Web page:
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DBL%20Hendrix%20small.png College chemistry, 1983

Derek Lowe The 2002 Model

Dbl%20new%20portrait%20B%26W.png After 10 years of blogging. . .

Derek Lowe, an Arkansan by birth, got his BA from Hendrix College and his PhD in organic chemistry from Duke before spending time in Germany on a Humboldt Fellowship on his post-doc. He's worked for several major pharmaceutical companies since 1989 on drug discovery projects against schizophrenia, Alzheimer's, diabetes, osteoporosis and other diseases. To contact Derek email him directly: derekb.lowe@gmail.com Twitter: Dereklowe

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In the Pipeline

« Generic Drug Warning Labels: The Supreme Court Speaks | Main | The Evolution of Resistance: Are We Doing It Wrong? »

June 24, 2011

Telling Everyone What It's Like

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Posted by Derek

Here's a op-ed from Josh Bloom (ex-Wyeth) in the New York Post that will resonate with a lot of people out there. A sample:

The folks at Scientific American have launched "1,000 Scientists in 1,000 Days" -- a program to bring together scientists, teachers and students to improve America's "dismal" showing among wealthy countries (27th out of 29) in graduating college students with degrees in science or engineering. I'm sure they mean well -- but, at least as it applies to the field of chemistry, "1,000 Unemployed Scientists Living With Their Parents at Age 35 While Working at the Gap" would be a better name.

He goes on to tell the readership what it's been like in drug discovery over the last few years, and it'll probably be news to many of them. I'm glad that people are getting the word out!

Comments (98) + TrackBacks (0) | Category: Press Coverage


COMMENTS

1. Anonymous on June 24, 2011 11:10 AM writes...

Amem brother....I'm very lucky as I transitioned into regulatory affairs after 15+ years in drug discovery as a Ph.D. Scientist. Many of my peers have not been as lucky.

It wasn't easy but really I had read the tea leaves and created a transition plan after my first layoff. It definitely paid off. I'm making a living and back to enjoying my job. I feel very fortunate but also it is the result of perserverance,working hard to get here and definitely some luck.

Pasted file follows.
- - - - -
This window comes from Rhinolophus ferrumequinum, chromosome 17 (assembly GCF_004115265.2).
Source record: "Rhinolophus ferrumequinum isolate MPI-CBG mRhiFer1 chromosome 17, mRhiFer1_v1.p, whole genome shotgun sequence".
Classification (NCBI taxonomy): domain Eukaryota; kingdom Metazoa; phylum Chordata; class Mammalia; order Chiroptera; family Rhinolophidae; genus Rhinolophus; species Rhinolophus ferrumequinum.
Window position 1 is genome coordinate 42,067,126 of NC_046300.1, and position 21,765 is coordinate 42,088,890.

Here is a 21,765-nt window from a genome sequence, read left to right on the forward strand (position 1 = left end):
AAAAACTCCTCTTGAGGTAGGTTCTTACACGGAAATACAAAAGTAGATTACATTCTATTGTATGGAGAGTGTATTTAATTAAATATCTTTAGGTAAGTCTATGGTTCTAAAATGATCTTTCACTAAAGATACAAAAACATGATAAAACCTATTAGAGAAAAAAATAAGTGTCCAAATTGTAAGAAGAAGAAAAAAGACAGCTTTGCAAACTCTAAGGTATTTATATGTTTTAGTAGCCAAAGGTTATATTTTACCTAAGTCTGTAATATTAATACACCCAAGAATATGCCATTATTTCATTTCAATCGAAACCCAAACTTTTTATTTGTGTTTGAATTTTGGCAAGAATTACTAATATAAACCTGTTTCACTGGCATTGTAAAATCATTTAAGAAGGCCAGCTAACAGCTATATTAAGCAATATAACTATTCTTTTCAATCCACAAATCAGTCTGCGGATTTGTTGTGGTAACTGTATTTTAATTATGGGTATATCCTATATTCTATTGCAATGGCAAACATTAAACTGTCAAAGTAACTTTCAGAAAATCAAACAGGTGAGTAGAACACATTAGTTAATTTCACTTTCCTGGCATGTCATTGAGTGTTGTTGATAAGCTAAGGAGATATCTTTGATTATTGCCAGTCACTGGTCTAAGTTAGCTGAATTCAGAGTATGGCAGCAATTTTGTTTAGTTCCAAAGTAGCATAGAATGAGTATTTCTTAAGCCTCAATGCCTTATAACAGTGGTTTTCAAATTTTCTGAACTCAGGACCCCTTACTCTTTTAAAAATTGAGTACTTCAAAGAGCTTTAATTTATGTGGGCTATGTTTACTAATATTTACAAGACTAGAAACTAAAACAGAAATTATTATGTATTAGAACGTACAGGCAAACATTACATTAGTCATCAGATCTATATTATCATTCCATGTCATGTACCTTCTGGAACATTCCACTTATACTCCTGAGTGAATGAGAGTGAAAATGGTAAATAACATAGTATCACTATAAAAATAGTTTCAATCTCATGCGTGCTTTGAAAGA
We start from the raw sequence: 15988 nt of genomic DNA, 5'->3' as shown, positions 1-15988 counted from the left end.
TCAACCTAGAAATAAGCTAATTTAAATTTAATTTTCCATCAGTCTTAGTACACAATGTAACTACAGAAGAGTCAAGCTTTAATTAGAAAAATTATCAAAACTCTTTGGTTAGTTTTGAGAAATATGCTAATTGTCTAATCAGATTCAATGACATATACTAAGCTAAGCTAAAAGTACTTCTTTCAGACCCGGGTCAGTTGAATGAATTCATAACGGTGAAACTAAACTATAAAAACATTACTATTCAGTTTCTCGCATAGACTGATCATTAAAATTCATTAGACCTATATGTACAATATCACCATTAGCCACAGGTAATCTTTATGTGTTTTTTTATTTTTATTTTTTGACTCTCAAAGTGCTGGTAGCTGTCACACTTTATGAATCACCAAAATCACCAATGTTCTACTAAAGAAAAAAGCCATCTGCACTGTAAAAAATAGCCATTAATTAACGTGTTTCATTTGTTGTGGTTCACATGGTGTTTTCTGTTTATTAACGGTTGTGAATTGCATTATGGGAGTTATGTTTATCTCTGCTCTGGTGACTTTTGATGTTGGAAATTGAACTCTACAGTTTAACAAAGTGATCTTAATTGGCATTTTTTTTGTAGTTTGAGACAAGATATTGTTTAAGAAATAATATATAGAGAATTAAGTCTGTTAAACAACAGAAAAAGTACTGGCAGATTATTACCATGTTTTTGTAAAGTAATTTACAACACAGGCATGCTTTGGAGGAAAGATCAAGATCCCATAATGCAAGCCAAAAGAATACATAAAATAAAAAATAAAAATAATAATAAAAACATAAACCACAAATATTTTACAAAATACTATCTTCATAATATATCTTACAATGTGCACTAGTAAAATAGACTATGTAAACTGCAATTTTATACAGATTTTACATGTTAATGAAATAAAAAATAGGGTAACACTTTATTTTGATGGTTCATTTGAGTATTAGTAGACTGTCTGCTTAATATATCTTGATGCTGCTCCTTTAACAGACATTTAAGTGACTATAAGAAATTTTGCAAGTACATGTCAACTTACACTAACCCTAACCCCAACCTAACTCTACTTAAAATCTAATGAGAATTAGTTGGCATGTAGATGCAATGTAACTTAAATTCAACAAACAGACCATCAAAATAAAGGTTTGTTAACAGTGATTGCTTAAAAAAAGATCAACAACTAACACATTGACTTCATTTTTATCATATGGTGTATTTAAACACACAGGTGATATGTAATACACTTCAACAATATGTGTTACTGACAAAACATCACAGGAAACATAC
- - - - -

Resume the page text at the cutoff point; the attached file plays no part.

I'm afraid with the really poor economic recovery there just aren't that many jobs for PhDs to transfer into.

A quick survey of my old chemistry/biology PhD colleagues:

1. 20 plus years exp - now a luthier making guitars
2. 15 plust years exp - now a realator
3. 16 plus years - opening a small frozen yogurt store.

Ok its a small sample size but I can go on and on. No PhD level jobs and really not that many "other" transitional jobs to move into.


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2. anon on June 24, 2011 11:21 AM writes...

Also saw this over on chemjobber. Have heard chemistry being compared to steel mill jobs in the past by some coworkers, and it is good to have a second career plan in place (but hard to figure out what to do in this bad economy).

One of my (and Derek's) former coworkers started a company to sell disposable plastic filter funnels. Hopefully Derek won't mind the shout out - www.chemrus.com, products are also sold through Fisher. Ed is developing alot of other products beyond what is on this website, as people ask for items to meet their needs. The funnels are great and inexpensive - nice not to have to deal with palladium or other junk that seems like it's permanently stuck on your glass fritted funnel, and the celite packing materials stay a nice uniform layer throughout the filtration.

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3. SteveM on June 24, 2011 11:25 AM writes...

According to Lilly CEO John Lechleiter, you American born scientists just aren't good enough.

Comment engine blocks comments with web references so to read article search:

Bloomberg AND "Lilly CEO Says Immigration Boosts Innovation".

For C Level Pharma management, H-1B's are like insurance, they can never have enough...